While I was looking on the internet a few weeks ago trying to find some positive initiatives that came from September 11th I found the 9/12 Generation Project. The 9/12 Generation Project is the youth service-learning division of New York Says Thank You Foundation.
New York Says Thank You was started at the suggestion of Evan Parness, a five-year-old New York boy, whose father Jeff lost his mentor and business partner on 9/11. Evan suggested sending his old toys to the kids in California who lost their homes in the wildfires. Four days and nearly 100 volunteers later, Jeff drove a U-Haul truck cross-country with two friends from New York City to San Diego to deliver relief items to the California wildfire victims. They put a banner on the side of our truck that read NEW YORK SAYS THANK YOU. It was their way of making a statement that, while two years had passed since the World Trade Center terror attack, New Yorkers had not forgotten the love and support they received from across America in the days, weeks, and months following 9/11. Over a six-year period a filmmaker, Scott Rettberg, followed New York Says Thank You Foundation on all of its annual 9/11 disaster relief build projects to create what is now the documentary film “New York Says Thank You.”
The 9/12 Generation Project is a ten-year national youth service-learning initiative whose mission is to inspire and educate 1.5 million middle school and high school students with the positive lessons of humanity, kindness, and citizenship of 9/12 – the day after 9/11– when the Nation came together to help heal New York and those affected by the terror attacks. The 9/12 Generation Project’s goal is to activate these students in service-learning projects focused on community revitalization, disaster relief, and the arts and empower students to have a positive impact on communities beyond their economic means and geographic limitations while bringing to life the timeless and universal core values of citizenship that transformed our Nation on 9/12.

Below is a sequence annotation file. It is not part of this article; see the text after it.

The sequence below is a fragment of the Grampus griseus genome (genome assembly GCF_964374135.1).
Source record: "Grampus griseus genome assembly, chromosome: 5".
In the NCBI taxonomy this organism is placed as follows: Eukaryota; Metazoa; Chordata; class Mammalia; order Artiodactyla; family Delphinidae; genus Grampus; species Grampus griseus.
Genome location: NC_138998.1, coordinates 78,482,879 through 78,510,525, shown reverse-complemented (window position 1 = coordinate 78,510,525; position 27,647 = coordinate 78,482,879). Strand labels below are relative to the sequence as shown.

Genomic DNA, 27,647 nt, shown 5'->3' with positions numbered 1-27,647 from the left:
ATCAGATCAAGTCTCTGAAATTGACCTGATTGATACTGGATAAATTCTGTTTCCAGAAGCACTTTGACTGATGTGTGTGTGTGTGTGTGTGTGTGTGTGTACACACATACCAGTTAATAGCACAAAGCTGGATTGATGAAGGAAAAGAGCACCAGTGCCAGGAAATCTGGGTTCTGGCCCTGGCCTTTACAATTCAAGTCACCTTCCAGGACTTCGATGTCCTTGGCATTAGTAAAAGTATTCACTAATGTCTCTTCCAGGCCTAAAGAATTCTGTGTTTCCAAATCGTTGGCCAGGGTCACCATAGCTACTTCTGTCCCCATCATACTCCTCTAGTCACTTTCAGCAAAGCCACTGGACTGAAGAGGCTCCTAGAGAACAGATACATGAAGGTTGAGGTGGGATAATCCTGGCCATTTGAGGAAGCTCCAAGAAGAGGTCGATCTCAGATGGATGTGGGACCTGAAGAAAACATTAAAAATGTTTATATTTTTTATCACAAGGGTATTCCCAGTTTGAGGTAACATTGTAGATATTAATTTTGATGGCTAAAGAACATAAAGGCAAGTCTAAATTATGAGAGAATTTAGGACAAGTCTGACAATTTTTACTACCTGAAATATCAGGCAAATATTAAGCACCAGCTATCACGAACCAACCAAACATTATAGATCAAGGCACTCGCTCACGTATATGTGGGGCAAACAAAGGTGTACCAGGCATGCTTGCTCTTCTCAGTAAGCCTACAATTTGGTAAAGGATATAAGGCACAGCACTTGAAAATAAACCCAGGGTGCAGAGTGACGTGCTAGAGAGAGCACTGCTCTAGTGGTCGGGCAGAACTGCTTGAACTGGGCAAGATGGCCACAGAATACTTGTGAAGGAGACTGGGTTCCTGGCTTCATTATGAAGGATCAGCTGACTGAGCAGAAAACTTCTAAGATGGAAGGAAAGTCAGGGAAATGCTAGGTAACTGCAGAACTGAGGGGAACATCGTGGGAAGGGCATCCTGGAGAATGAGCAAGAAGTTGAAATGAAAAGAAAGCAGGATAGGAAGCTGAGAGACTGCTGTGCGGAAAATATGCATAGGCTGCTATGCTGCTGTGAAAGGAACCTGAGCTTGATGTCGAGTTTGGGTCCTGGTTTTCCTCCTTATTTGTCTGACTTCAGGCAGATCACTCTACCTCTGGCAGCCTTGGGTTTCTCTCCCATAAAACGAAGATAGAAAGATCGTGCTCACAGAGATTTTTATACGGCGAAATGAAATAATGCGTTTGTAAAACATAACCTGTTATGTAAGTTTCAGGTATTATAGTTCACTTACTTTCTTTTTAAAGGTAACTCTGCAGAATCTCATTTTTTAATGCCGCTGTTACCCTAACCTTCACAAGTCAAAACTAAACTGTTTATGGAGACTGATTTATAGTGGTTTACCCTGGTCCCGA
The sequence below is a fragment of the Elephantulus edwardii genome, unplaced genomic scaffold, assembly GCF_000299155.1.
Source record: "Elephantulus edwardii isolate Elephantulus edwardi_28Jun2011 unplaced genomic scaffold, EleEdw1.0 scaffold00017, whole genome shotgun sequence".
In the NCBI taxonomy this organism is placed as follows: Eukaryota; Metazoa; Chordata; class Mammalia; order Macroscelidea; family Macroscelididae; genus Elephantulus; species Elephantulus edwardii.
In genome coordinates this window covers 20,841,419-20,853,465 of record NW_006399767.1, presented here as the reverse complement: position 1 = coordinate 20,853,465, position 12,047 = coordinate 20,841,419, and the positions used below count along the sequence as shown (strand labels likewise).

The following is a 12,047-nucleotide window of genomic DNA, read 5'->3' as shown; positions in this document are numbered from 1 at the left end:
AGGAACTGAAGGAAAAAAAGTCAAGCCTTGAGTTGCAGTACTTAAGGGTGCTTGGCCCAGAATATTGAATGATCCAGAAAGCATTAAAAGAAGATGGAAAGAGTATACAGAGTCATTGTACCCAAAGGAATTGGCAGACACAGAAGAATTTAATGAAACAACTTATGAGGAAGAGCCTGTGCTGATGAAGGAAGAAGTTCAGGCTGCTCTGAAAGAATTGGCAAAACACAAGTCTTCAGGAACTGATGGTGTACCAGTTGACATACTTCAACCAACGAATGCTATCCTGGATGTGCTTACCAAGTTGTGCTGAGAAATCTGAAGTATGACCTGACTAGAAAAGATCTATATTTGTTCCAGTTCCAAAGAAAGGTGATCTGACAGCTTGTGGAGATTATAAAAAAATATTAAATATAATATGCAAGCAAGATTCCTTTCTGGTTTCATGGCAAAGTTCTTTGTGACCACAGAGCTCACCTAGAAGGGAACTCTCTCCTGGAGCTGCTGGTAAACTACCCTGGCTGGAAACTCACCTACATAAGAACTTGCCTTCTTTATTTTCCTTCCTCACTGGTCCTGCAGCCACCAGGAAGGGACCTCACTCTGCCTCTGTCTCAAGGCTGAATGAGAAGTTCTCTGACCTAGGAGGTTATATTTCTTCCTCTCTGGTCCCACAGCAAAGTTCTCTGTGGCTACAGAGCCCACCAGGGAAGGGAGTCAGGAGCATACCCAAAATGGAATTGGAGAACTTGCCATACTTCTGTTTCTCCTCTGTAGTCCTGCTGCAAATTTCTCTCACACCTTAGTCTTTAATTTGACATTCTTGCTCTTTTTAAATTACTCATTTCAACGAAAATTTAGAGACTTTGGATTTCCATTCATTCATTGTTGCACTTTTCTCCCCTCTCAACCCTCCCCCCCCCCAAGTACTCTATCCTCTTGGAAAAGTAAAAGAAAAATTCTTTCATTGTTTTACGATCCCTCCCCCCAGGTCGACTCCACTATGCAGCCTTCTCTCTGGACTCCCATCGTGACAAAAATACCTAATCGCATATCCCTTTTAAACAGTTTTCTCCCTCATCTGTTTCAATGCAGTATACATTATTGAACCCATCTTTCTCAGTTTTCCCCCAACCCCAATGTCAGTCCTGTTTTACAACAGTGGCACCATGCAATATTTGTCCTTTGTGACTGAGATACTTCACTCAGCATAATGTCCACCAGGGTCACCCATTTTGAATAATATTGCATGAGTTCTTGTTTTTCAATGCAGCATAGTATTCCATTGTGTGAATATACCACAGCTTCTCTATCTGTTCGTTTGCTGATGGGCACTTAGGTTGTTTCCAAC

Tracey E. Vitchers, National Project Director and Co-Founder of The 9/12 Generation Project says it is necessary “because it provides an alternative, safe way for educators to teach youth about 9/11. Many educators struggle to explain to youth—especially those youth who were either not born when 9/11 happened or too young to remember the events of that day—exactly what happened and why without making their students feel unsafe. We provide educators with a service-oriented approach to 9/11 that makes youth feel empowered to take action.”
The 9/12 Generation Project piloted different aspects of in select schools across the nation over the past year that include Anderson County High School in Kentucky, Delaware Valley High School in Pennsylvania, Robert Blue Middle School in Iowa, and Leman Preparatory School in New York City. Tracey says, “The reactions have been astounding. Teachers seem to love the project and students get very excited knowing that the work they are putting in is going to help another community somewhere in the country.”
There are six innovative service-learning projects tied to disaster relief, community revitalization, and the arts. For example, one is the “Poverty and Disaster Relief” project, which asks teachers and youth to compare and contrast the economic effects two disasters—Hurricane Katrina and the Joplin Tornado—have had on the communities where the disaster occurred. Students then identify a disaster-affected community somewhere in the world that they would like to help and work with the chosen community to alleviate some of the community’s economic needs. The students can do disaster-relief, school, or food supply drives to help alleviate economic needs for their chosen community.